he beautiful historic island of Rhodes is an absolute must on any Greek island odyssey. In addition to its many gorgeous beaches, such as Ixia bay, Haraki
, Anthony Quinn
there are unspoilt villages to explore and the largest inhabited medieval town
(old town of Rhodes) in Europe, Rhodes City's World Heritage-listed old town, to savour. Rhodes City has an impeccable pedigree - in 408 BC it was planned by the architect Hippodamos, who came to be regarded as the father of town planning. Today its heart is the old town - a mesh of Byzantine, Turkish and Latin architecture, with labyrinthine alleyways and bustling squares - enclosed within massive walls. It's divided into the Knights' Quarter, where the Knights of St John lived, and the Hora, where everyone else lived. You'll need to get up early to beat the crowds, but it's well worth the effort.
The imposing cobblestoned Avenue of the Knights
, with its inns and palaces, exudes the noble and forbidding aura of the crusades. Visit one of the area's museums, themselves housed in historic buildings, for a quick history lesson on what you're seeing. The Hora is home to various Ottoman legacies, including the newly renovated, pink-domed Mosque of Suleyman, built in the early 16th century. The new town also hs its share of ancient wonders: it features the Acropolis of Rhodes
, which contains a restored 2nd century stadium and the Temple of Pythian Apollo. Over 600 discos and bars provide a modern-day connection to the traditional Dionysian spirit.
Just outside the city there's a myriad of other attractions. Lindos
, 47km (29mi) from Rhodes, is a major tourist destination. Its Acropolis is the most famous of the Dodecanese's ancient cities, receiving 500,000 visitors a year. The Acropolis is spectacularly perched atop a 116m- (380ft) high rock. The site's most important ancient ruin is the 4th century Temple to Athena. Pedestrianised Lindos is well set up for visitors, with banks, restaurants, some (expensive) accommodation and even its very own donkey terminus to ferry people to and from the Acropolis. Get there early or late to avoid the worst of the crowds. If you're desperate for the smell of high-rise hotels, fast-food joints and bars, head to Rhodes' premier resort, Faliraki Beach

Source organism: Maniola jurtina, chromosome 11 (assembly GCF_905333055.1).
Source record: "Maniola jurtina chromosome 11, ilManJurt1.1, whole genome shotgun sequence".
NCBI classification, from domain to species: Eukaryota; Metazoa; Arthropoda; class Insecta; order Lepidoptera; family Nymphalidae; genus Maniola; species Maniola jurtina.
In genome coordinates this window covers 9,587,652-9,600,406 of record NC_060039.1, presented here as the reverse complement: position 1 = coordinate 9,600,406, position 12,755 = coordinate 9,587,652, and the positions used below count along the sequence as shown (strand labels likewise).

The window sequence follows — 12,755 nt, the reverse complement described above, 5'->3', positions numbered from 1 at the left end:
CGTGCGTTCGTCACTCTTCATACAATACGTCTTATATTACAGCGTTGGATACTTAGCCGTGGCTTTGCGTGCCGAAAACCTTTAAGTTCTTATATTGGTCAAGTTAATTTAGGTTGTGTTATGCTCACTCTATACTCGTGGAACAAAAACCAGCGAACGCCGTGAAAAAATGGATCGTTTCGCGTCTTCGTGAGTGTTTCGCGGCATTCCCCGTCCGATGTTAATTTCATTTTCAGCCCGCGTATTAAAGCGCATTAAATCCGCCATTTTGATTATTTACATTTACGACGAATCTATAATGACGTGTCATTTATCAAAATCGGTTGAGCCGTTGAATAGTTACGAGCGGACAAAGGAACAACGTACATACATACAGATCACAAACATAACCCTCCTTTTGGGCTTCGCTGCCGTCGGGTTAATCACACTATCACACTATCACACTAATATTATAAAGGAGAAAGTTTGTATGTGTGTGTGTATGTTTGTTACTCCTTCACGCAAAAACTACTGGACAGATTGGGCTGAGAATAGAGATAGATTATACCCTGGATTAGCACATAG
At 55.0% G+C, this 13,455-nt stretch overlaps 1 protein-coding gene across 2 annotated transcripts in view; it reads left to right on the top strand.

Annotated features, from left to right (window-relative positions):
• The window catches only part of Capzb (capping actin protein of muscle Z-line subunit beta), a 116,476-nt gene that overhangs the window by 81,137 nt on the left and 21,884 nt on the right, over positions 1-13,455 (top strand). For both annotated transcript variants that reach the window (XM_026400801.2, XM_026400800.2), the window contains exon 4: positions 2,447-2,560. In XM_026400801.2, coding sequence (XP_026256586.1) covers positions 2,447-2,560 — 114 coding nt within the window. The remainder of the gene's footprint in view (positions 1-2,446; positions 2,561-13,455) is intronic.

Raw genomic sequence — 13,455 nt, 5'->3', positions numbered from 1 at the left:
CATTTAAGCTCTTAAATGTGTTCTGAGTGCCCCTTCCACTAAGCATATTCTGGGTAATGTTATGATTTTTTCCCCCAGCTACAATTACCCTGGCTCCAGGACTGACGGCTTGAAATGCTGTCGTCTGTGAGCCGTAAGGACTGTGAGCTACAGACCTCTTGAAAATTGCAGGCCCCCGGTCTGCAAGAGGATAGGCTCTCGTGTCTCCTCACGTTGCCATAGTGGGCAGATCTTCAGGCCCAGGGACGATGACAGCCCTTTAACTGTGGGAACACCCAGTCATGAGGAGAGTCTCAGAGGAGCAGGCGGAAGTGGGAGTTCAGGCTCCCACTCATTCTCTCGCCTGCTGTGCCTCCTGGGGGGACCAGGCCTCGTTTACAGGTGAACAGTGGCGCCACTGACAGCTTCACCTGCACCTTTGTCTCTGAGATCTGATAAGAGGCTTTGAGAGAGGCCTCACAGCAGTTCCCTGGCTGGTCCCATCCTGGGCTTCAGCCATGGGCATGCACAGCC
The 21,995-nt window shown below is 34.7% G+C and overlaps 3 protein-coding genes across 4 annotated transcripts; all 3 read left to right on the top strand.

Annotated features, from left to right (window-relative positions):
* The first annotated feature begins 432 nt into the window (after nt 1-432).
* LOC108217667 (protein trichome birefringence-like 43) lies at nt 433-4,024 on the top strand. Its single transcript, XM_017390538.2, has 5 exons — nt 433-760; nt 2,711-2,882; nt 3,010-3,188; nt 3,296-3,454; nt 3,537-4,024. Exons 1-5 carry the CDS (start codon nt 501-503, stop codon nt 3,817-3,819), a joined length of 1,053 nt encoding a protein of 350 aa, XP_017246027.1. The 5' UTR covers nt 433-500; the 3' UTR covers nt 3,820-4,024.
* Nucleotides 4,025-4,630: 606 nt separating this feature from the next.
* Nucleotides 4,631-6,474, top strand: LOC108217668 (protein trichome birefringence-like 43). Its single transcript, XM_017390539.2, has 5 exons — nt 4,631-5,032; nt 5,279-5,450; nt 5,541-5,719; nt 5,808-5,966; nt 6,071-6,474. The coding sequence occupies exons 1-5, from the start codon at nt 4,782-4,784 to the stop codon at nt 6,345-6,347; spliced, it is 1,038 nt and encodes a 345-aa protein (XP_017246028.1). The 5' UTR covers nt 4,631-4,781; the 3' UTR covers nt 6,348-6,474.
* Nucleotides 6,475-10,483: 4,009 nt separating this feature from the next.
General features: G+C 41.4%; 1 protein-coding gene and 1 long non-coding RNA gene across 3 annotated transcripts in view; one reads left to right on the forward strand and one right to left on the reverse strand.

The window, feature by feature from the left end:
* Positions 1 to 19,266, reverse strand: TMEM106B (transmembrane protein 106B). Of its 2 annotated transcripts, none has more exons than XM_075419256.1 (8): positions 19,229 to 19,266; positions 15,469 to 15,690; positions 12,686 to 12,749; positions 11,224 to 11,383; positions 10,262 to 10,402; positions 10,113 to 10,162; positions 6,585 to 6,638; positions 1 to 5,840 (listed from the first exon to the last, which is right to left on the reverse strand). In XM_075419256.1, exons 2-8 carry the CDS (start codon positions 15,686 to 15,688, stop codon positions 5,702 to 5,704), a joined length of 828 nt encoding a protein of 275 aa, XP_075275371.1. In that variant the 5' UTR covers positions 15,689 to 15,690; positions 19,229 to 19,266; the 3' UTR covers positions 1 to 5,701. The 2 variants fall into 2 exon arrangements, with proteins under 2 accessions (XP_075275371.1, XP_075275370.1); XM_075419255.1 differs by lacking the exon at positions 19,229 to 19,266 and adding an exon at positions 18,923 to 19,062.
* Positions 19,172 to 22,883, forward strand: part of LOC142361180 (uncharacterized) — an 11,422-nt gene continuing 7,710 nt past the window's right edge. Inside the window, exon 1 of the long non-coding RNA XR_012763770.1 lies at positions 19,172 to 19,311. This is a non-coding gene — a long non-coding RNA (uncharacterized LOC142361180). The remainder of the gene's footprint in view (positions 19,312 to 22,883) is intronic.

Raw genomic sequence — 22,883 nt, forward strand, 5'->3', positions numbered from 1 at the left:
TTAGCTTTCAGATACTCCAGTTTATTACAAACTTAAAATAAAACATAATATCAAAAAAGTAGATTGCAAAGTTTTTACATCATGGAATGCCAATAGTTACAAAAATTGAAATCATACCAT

If you're heading down the west coast, give the windy beaches south of Monolithos a miss. Instead, plonk yourself down on a quiet stretch of the 11km (7mi) of almost uninterrupted beach between Gennadi and Plimmyri on the east side of the island. Gennadi, though becoming touristy, is still a charming stop-off, with narrow, winding streets of whitewashed houses and an olive-press museum. Take some time out from sun worshipping to see fine 13th-century frescoes at the nearby 9th-century Moni Thari, the island's first monastery, which has recently been re-established as a monastic community. Right on the southern tip of Rhodes, Prasonisi
(Green Island) is a great spot for windsurfing.
The interior of Rhodes offers great scenery, traditional villages and very little traffic. If you have transport, take the time to do some exploring. One of the most scenic day trips you can make is the route to Mt Profitis Ilias and Salakos across the north central highlands. Petaloudes
(Valley of the Butterflies) is one of the most attractive destinations on the island. Should you be there during July and August, please do not disturb the buttreflies as they consume valuable energy and die before they can reproduce, which leads to a rapidly declining population.